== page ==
• November 1, 2021
  • By Jon Picoult , founder, Watermark Consulting

The Great CX Debate: Should Customer Experiences Be Effortless or Exceptional?

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In a provocative Harvard Business Review article, researchers from the Corporate Executive Board (CEB) argued in 2010 that companies should Stop Trying to Delight Your Customers, because “wowing” customers was a losing strategy. The key to building customer loyalty, they claimed, was to simply make it effortless for people to do business with you.

Seven years later, in their book The Power of Moments, Chip and Dan Heath asserted that the key to engaging customers was to delight them with exceptional moments of interaction that they would remember forever. In stark contrast to the CEB research, the Heath brothers urged readers to transform the ordinary into something extraordinary.

These two contrasting approaches to customer experience design can create conflict and confusion for business leaders. Should managers encourage employees to go the extra mile for their customers—to create exceptional, loyalty-enhancing moments? Or should managers orient their staff around the seemingly less inspirational rallying cry to just make it plain easy for people to do business? When choosing between these two strategic alternatives, the right answer is yes.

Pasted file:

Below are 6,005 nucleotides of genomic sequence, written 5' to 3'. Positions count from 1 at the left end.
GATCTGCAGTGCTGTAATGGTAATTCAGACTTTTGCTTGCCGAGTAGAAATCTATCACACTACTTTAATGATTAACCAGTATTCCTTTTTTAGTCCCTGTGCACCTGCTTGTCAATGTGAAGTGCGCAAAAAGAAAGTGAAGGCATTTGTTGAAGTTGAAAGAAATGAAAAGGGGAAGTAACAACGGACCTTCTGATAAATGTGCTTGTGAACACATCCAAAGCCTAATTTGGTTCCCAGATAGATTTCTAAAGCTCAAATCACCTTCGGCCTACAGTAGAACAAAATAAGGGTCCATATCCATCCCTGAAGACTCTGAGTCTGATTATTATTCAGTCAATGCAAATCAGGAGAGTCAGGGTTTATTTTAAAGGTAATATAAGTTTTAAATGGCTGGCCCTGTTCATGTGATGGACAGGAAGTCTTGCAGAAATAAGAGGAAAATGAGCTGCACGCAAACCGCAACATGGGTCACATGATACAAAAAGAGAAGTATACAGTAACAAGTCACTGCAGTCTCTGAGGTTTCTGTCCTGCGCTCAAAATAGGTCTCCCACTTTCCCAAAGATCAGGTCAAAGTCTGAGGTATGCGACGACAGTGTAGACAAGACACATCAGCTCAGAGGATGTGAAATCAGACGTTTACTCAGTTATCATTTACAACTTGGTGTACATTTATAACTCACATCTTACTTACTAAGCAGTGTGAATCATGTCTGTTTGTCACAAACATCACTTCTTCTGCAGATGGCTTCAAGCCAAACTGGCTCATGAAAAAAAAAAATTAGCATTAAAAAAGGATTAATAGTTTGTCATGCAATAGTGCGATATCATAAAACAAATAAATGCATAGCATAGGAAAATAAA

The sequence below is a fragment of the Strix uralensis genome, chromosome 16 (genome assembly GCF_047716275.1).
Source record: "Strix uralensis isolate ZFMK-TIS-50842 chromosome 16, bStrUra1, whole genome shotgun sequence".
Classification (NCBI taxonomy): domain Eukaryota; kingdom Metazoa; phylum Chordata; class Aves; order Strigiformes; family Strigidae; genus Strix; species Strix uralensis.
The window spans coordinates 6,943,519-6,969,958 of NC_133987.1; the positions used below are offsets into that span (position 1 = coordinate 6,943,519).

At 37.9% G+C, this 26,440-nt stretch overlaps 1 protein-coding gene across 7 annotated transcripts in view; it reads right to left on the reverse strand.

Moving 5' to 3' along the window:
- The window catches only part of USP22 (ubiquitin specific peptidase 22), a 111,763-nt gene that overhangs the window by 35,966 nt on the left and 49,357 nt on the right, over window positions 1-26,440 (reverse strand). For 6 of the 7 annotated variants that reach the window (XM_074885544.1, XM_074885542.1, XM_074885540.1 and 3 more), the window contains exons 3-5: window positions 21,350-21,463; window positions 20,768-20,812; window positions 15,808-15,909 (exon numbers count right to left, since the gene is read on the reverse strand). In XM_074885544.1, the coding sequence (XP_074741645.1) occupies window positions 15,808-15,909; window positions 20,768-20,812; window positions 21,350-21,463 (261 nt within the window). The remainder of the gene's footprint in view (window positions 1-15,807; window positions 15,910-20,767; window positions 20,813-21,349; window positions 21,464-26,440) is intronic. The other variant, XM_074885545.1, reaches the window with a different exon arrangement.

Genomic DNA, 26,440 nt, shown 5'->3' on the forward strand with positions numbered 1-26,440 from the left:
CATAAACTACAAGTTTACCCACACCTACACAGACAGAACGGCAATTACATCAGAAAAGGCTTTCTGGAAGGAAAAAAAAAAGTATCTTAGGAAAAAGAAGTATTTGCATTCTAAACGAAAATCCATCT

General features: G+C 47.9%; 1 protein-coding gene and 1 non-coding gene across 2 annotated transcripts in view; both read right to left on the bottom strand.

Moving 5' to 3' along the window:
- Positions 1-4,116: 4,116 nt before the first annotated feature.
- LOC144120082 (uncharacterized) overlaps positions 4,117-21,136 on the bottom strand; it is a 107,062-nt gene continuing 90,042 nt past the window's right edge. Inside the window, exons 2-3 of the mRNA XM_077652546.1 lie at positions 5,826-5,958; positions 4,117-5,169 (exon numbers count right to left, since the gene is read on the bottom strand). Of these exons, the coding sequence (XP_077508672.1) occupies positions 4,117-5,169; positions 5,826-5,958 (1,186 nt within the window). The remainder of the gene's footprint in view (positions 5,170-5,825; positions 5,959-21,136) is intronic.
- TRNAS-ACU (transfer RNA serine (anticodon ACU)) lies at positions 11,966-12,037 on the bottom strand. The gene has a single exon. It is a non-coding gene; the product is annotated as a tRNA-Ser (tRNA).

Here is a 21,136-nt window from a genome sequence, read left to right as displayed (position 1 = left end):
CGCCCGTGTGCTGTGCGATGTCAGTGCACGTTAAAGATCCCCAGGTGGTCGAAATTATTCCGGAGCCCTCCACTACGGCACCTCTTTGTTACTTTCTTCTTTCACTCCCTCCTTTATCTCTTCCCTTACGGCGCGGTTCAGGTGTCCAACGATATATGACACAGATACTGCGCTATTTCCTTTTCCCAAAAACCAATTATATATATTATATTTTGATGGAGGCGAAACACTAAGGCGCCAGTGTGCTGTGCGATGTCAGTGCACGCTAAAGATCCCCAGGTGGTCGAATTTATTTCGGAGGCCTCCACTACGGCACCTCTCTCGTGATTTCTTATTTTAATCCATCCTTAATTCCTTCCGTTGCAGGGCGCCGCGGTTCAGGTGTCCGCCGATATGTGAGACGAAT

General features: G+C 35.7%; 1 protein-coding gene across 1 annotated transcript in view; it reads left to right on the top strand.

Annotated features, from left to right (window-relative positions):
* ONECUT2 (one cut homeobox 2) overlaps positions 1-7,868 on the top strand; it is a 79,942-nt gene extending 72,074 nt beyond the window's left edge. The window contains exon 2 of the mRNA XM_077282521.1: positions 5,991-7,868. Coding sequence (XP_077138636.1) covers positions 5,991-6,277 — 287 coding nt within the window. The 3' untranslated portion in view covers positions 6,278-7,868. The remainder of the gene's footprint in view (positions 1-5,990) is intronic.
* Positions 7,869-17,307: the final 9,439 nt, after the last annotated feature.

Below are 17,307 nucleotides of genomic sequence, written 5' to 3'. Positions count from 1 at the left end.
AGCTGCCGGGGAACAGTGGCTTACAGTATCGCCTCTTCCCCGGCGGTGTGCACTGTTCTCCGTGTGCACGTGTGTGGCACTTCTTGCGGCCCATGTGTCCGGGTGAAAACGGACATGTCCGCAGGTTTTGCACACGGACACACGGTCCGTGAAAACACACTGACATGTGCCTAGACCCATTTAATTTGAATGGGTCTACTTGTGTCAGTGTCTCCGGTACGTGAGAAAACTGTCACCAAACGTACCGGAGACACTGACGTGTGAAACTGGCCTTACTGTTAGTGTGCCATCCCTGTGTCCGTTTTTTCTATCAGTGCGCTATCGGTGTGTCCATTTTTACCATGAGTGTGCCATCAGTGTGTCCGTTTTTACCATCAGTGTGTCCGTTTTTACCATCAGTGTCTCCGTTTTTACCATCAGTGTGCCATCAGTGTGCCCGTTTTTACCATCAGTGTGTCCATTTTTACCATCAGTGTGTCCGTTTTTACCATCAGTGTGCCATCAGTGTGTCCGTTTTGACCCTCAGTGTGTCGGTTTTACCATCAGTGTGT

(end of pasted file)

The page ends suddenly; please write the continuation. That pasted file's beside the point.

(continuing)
That’s because, while many people view these as competing schools of thought, the two customer experience strategies have a lot more in common than meets the eye.

This revelation became apparent through a new consumer study my firm conducted to gauge people’s expectations with business interactions. We sought to explore where the customer experience “bar” is set in people’s minds, to better understand just what is required to surprise and delight the typical consumer, with exceptional moments they won’t forget.

We discovered that customer experience disappointments have become so prevalent, consumers are hardly surprised by them. In fact, if anything does surprise or delight them, it’s the rare business that is consistently effortless to work with.

The study found, for example, that nearly half of consumers are not at all surprised when they have difficulty contacting a business to get assistance. And once they make contact, more than half of consumers are not even moderately surprised when employees fail to be helpful or follow through on promises.